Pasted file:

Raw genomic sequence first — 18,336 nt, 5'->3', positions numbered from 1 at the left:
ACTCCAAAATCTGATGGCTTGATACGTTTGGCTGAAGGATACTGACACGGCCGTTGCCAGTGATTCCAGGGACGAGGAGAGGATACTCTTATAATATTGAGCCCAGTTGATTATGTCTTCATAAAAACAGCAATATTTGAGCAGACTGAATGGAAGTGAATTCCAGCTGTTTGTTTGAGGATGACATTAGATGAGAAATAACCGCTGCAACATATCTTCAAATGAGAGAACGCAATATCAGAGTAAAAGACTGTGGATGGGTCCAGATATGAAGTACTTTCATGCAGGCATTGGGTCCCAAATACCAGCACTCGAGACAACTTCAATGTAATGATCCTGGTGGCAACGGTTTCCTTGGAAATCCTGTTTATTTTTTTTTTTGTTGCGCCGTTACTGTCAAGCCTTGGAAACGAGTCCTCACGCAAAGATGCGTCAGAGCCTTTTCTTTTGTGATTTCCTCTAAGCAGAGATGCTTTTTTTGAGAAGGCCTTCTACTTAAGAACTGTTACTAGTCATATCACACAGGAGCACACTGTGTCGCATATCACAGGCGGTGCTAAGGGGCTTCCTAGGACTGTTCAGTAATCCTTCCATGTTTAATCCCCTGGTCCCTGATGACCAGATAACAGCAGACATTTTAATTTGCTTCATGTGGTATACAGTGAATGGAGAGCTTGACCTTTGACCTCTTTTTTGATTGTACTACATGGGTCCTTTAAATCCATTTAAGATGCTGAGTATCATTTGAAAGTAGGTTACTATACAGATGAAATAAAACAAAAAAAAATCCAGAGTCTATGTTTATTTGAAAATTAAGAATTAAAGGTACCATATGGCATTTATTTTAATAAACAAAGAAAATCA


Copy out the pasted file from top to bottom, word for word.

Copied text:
Raw genomic sequence first — 18,336 nt, 5'->3', positions numbered from 1 at the left:
ACTCCAAAATCTGATGGCTTGATACGTTTGGCTGAAGGATACTGACACGGCCGTTGCCAGTGATTCCAGGGACGAGGAGAGGATACTCTTATAATATTGAGCCCAGTTGATTATGTCTTCATAAAAACAGCAATATTTGAGCAGACTGAATGGAAGTGAATTCCAGCTGTTTGTTTGAGGATGACATTAGATGAGAAATAACCGCTGCAACATATCTTCAAATGAGAGAACGCAATATCAGAGTAAAAGACTGTGGATGGGTCCAGATATGAAGTACTTTCATGCAGGCATTGGGTCCCAAATACCAGCACTCGAGACAACTTCAATGTAATGATCCTGGTGGCAACGGTTTCCTTGGAAATCCTGTTTATTTTTTTTTTTGTTGCGCCGTTACTGTCAAGCCTTGGAAACGAGTCCTCACGCAAAGATGCGTCAGAGCCTTTTCTTTTGTGATTTCCTCTAAGCAGAGATGCTTTTTTTGAGAAGGCCTTCTACTTAAGAACTGTTACTAGTCATATCACACAGGAGCACACTGTGTCGCATATCACAGGCGGTGCTAAGGGGCTTCCTAGGACTGTTCAGTAATCCTTCCATGTTTAATCCCCTGGTCCCTGATGACCAGATAACAGCAGACATTTTAATTTGCTTCATGTGGTATACAGTGAATGGAGAGCTTGACCTTTGACCTCTTTTTTGATTGTACTACATGGGTCCTTTAAATCCATTTAAGATGCTGAGTATCATTTGAAAGTAGGTTACTATACAGATGAAATAAAACAAAAAAAAATCCAGAGTCTATGTTTATTTGAAAATTAAGAATTAAAGGTACCATATGGCATTTATTTTAATAAACAAAGAAAATCA